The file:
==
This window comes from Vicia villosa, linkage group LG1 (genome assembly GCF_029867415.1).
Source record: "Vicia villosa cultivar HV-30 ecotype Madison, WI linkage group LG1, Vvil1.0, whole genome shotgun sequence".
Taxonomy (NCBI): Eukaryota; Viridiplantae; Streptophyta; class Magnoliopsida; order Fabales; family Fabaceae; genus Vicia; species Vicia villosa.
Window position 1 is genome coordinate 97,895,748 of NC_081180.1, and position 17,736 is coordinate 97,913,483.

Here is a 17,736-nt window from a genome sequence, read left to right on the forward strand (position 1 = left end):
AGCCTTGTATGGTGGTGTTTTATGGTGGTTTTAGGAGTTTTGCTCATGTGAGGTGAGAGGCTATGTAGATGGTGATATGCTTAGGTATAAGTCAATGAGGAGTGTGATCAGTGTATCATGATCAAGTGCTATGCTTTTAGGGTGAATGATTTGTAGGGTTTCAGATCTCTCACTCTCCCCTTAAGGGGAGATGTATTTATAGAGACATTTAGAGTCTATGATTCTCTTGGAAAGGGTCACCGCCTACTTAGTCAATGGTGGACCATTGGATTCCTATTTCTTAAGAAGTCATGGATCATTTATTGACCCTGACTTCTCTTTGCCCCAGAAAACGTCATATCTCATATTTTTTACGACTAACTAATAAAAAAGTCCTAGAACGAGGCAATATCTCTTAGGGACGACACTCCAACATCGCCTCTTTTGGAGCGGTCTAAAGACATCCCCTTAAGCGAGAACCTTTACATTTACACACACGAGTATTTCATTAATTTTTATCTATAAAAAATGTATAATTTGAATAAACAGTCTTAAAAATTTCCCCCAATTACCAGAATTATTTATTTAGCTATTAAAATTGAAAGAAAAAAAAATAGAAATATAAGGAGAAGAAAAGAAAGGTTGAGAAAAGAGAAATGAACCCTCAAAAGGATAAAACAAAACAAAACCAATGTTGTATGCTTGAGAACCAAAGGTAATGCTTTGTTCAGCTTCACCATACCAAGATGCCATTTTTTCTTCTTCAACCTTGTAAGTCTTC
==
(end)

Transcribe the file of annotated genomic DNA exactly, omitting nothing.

This window comes from Vicia villosa, linkage group LG1 (genome assembly GCF_029867415.1).
Source record: "Vicia villosa cultivar HV-30 ecotype Madison, WI linkage group LG1, Vvil1.0, whole genome shotgun sequence".
Taxonomy (NCBI): Eukaryota; Viridiplantae; Streptophyta; class Magnoliopsida; order Fabales; family Fabaceae; genus Vicia; species Vicia villosa.
Window position 1 is genome coordinate 97,895,748 of NC_081180.1, and position 17,736 is coordinate 97,913,483.

Here is a 17,736-nt window from a genome sequence, read left to right on the forward strand (position 1 = left end):
AGCCTTGTATGGTGGTGTTTTATGGTGGTTTTAGGAGTTTTGCTCATGTGAGGTGAGAGGCTATGTAGATGGTGATATGCTTAGGTATAAGTCAATGAGGAGTGTGATCAGTGTATCATGATCAAGTGCTATGCTTTTAGGGTGAATGATTTGTAGGGTTTCAGATCTCTCACTCTCCCCTTAAGGGGAGATGTATTTATAGAGACATTTAGAGTCTATGATTCTCTTGGAAAGGGTCACCGCCTACTTAGTCAATGGTGGACCATTGGATTCCTATTTCTTAAGAAGTCATGGATCATTTATTGACCCTGACTTCTCTTTGCCCCAGAAAACGTCATATCTCATATTTTTTACGACTAACTAATAAAAAAGTCCTAGAACGAGGCAATATCTCTTAGGGACGACACTCCAACATCGCCTCTTTTGGAGCGGTCTAAAGACATCCCCTTAAGCGAGAACCTTTACATTTACACACACGAGTATTTCATTAATTTTTATCTATAAAAAATGTATAATTTGAATAAACAGTCTTAAAAATTTCCCCCAATTACCAGAATTATTTATTTAGCTATTAAAATTGAAAGAAAAAAAAATAGAAATATAAGGAGAAGAAAAGAAAGGTTGAGAAAAGAGAAATGAACCCTCAAAAGGATAAAACAAAACAAAACCAATGTTGTATGCTTGAGAACCAAAGGTAATGCTTTGTTCAGCTTCACCATACCAAGATGCCATTTTTTCTTCTTCAACCTTGTAAGTCTTC